Trading for my sorrows

Politics and other mistakes
By AL DIAMON  |  October 3, 2007

My reputation as a problem solver is a little on the shabby side. Not as bad as that of Governor John Baldacci. Or the state’s congressional delegation. Or the Maine Department of Health and Human Services. But I’m probably not the first person you’d think to call when confronted with an enormous economic and environmental conundrum.

Which is just as well. First of all, I don’t know squat about the economy or the environment. And second, my inclination when confronted by controversy is not to figure out a solution, but to decide which side would be the easiest to ridicule. That may explain why I don’t get appointed to many blue ribbon commissions.

I’d have been content to continue in this manner if I hadn’t happened to attend the recent public hearing held by the state Land Use Regulation Commission at Sugarloaf in Carrabassett Valley on the revised plans to construct wind turbines on nearby Black Nubble Mountain.

On a good day, there probably aren’t a half-dozen people in suits and ties in all of Carrabassett Valley. One quick look around the room confirmed this was not a good day. Too many well-dressed people from away spouting too many slogans:

“A healthy air step in the right direction.”

(Air step? Like air guitar?)

“Protect our purple mountains’ majesty.”

(I never saw a purple mountain. I never hope to see one.)

“Please speak into the microphone.”

(Government warning: Speaking into the microphone doesn’t necessarily improve coherence. It just forces more people to endure a speech containing terms like “view-shed.”)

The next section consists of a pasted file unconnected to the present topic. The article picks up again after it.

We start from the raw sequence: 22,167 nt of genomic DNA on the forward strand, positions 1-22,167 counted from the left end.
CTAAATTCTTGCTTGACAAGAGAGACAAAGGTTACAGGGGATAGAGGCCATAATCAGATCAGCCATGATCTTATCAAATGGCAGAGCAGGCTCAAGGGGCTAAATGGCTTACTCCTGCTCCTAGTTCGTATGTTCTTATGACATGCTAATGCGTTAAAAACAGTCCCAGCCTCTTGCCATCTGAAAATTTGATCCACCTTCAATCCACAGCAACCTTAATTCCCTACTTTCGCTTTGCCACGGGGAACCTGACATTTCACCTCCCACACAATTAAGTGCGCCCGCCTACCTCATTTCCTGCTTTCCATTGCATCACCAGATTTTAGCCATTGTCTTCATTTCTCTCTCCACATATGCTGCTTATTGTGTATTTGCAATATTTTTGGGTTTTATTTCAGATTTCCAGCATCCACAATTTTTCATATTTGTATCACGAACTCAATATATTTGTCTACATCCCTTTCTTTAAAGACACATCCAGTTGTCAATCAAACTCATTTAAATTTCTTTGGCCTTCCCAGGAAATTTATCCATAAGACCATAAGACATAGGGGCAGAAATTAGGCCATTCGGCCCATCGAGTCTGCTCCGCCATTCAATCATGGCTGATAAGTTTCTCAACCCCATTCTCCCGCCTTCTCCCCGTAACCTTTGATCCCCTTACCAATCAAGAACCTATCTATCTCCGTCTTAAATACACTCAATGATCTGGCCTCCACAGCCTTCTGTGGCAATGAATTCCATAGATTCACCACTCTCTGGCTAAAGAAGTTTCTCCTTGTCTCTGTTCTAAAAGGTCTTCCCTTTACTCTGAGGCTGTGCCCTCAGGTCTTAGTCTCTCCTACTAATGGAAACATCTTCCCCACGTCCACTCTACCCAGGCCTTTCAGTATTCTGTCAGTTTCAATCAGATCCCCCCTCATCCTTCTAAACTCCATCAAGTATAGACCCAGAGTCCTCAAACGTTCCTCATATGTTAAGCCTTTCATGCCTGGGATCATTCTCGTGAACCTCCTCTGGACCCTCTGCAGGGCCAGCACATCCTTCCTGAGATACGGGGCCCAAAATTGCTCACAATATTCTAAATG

I was close to the point where I was either going to nod off or wander off to the nearest bar, when Willy Ritch stood up to speak. Ritch and I used to work together in Portland radio, and I was surprised to see him testifying on a project clear across the state from his home in Woolwich. I guess he came all that way because he’s now a professional blogger for a nonprofit organization that promotes wind power. But he’s also president of the Back River Alliance, which is a group opposed to building a massive gasification (I think that means the same as view-shed) plant on the former site of the Maine Yankee nuclear plant in Wiscasset.

Ritch thinks that project, which would convert coal and wood into gas and diesel fuels, is a bad idea because it would release greenhouse gases and mercury, as well as require numerous barge-loads of coal to be hauled through valuable fishing grounds on a regular basis. He appeared to be trying to convince the commissioners that destroying the environment near where I live by building huge wind turbines, would mean there’d be no need to wreck the landscape in the vicinity of his house.

As favorably inclined as I am toward protecting rich (and Ritch) people on the coast from sharing their high-rent neighborhoods with huge industrial projects, I still feel as if sacrificing the natural beauty of my own immediate environs to do so wouldn’t be a fair trade. Those of us living in the mountains of western Maine would probably require a little more incentive before we’d agree to have the only thing that attracts tourists to this area destroyed.

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